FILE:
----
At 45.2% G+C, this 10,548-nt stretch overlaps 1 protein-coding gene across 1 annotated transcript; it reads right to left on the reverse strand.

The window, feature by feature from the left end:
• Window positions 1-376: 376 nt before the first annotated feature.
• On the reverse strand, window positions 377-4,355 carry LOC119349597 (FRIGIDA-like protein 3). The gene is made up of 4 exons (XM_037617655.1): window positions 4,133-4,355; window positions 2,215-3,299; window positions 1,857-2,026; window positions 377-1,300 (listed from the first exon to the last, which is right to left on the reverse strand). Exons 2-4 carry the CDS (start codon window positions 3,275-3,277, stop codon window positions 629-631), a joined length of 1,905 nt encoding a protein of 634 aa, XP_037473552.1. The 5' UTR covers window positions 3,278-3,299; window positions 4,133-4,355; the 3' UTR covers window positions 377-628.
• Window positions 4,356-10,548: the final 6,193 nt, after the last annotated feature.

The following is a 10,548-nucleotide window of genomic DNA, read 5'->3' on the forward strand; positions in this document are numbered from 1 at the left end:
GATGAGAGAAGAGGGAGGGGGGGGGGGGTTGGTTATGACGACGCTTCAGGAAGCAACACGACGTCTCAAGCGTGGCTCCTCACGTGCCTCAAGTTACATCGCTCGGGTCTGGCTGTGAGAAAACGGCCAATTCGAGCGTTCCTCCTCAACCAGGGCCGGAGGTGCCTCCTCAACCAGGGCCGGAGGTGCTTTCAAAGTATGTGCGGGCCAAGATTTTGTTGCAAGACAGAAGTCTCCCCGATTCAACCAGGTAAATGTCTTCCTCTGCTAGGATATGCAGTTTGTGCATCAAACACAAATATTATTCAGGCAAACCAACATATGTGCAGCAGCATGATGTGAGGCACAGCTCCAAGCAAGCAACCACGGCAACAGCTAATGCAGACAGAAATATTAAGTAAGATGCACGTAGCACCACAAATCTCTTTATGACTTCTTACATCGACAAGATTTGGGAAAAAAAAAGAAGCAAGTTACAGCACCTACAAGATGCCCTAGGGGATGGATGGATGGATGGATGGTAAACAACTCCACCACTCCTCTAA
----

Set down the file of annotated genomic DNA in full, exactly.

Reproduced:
At 45.2% G+C, this 10,548-nt stretch overlaps 1 protein-coding gene across 1 annotated transcript; it reads right to left on the reverse strand.

The window, feature by feature from the left end:
• Window positions 1-376: 376 nt before the first annotated feature.
• On the reverse strand, window positions 377-4,355 carry LOC119349597 (FRIGIDA-like protein 3). The gene is made up of 4 exons (XM_037617655.1): window positions 4,133-4,355; window positions 2,215-3,299; window positions 1,857-2,026; window positions 377-1,300 (listed from the first exon to the last, which is right to left on the reverse strand). Exons 2-4 carry the CDS (start codon window positions 3,275-3,277, stop codon window positions 629-631), a joined length of 1,905 nt encoding a protein of 634 aa, XP_037473552.1. The 5' UTR covers window positions 3,278-3,299; window positions 4,133-4,355; the 3' UTR covers window positions 377-628.
• Window positions 4,356-10,548: the final 6,193 nt, after the last annotated feature.

The following is a 10,548-nucleotide window of genomic DNA, read 5'->3' on the forward strand; positions in this document are numbered from 1 at the left end:
GATGAGAGAAGAGGGAGGGGGGGGGGGGTTGGTTATGACGACGCTTCAGGAAGCAACACGACGTCTCAAGCGTGGCTCCTCACGTGCCTCAAGTTACATCGCTCGGGTCTGGCTGTGAGAAAACGGCCAATTCGAGCGTTCCTCCTCAACCAGGGCCGGAGGTGCCTCCTCAACCAGGGCCGGAGGTGCTTTCAAAGTATGTGCGGGCCAAGATTTTGTTGCAAGACAGAAGTCTCCCCGATTCAACCAGGTAAATGTCTTCCTCTGCTAGGATATGCAGTTTGTGCATCAAACACAAATATTATTCAGGCAAACCAACATATGTGCAGCAGCATGATGTGAGGCACAGCTCCAAGCAAGCAACCACGGCAACAGCTAATGCAGACAGAAATATTAAGTAAGATGCACGTAGCACCACAAATCTCTTTATGACTTCTTACATCGACAAGATTTGGGAAAAAAAAAGAAGCAAGTTACAGCACCTACAAGATGCCCTAGGGGATGGATGGATGGATGGATGGTAAACAACTCCACCACTCCTCTAA